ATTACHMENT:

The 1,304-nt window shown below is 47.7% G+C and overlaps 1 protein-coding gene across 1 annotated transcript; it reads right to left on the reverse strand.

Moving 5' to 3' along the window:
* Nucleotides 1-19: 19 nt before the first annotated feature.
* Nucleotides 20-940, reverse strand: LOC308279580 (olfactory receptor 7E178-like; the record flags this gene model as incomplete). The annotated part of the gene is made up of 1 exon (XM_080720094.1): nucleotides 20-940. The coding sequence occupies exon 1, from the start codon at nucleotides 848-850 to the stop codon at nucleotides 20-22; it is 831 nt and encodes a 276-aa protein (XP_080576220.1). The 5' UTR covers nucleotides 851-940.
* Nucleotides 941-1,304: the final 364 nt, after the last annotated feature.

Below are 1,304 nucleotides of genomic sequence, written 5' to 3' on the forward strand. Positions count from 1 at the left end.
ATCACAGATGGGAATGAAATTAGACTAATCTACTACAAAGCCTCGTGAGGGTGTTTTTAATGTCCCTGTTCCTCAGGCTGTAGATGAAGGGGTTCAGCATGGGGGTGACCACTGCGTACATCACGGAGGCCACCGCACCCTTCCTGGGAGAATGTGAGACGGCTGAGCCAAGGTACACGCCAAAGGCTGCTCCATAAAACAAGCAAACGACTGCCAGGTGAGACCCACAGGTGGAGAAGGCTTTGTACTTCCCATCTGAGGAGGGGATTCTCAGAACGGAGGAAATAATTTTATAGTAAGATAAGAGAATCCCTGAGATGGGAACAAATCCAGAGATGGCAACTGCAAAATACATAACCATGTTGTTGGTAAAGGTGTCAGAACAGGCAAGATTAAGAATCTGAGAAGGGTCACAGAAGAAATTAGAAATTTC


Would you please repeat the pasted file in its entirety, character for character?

The 1,304-nt window shown below is 47.7% G+C and overlaps 1 protein-coding gene across 1 annotated transcript; it reads right to left on the reverse strand.

Moving 5' to 3' along the window:
* Nucleotides 1-19: 19 nt before the first annotated feature.
* Nucleotides 20-940, reverse strand: LOC308279580 (olfactory receptor 7E178-like; the record flags this gene model as incomplete). The annotated part of the gene is made up of 1 exon (XM_080720094.1): nucleotides 20-940. The coding sequence occupies exon 1, from the start codon at nucleotides 848-850 to the stop codon at nucleotides 20-22; it is 831 nt and encodes a 276-aa protein (XP_080576220.1). The 5' UTR covers nucleotides 851-940.
* Nucleotides 941-1,304: the final 364 nt, after the last annotated feature.

Below are 1,304 nucleotides of genomic sequence, written 5' to 3' on the forward strand. Positions count from 1 at the left end.
ATCACAGATGGGAATGAAATTAGACTAATCTACTACAAAGCCTCGTGAGGGTGTTTTTAATGTCCCTGTTCCTCAGGCTGTAGATGAAGGGGTTCAGCATGGGGGTGACCACTGCGTACATCACGGAGGCCACCGCACCCTTCCTGGGAGAATGTGAGACGGCTGAGCCAAGGTACACGCCAAAGGCTGCTCCATAAAACAAGCAAACGACTGCCAGGTGAGACCCACAGGTGGAGAAGGCTTTGTACTTCCCATCTGAGGAGGGGATTCTCAGAACGGAGGAAATAATTTTATAGTAAGATAAGAGAATCCCTGAGATGGGAACAAATCCAGAGATGGCAACTGCAAAATACATAACCATGTTGTTGGTAAAGGTGTCAGAACAGGCAAGATTAAGAATCTGAGAAGGGTCACAGAAGAAATTAGAAATTTC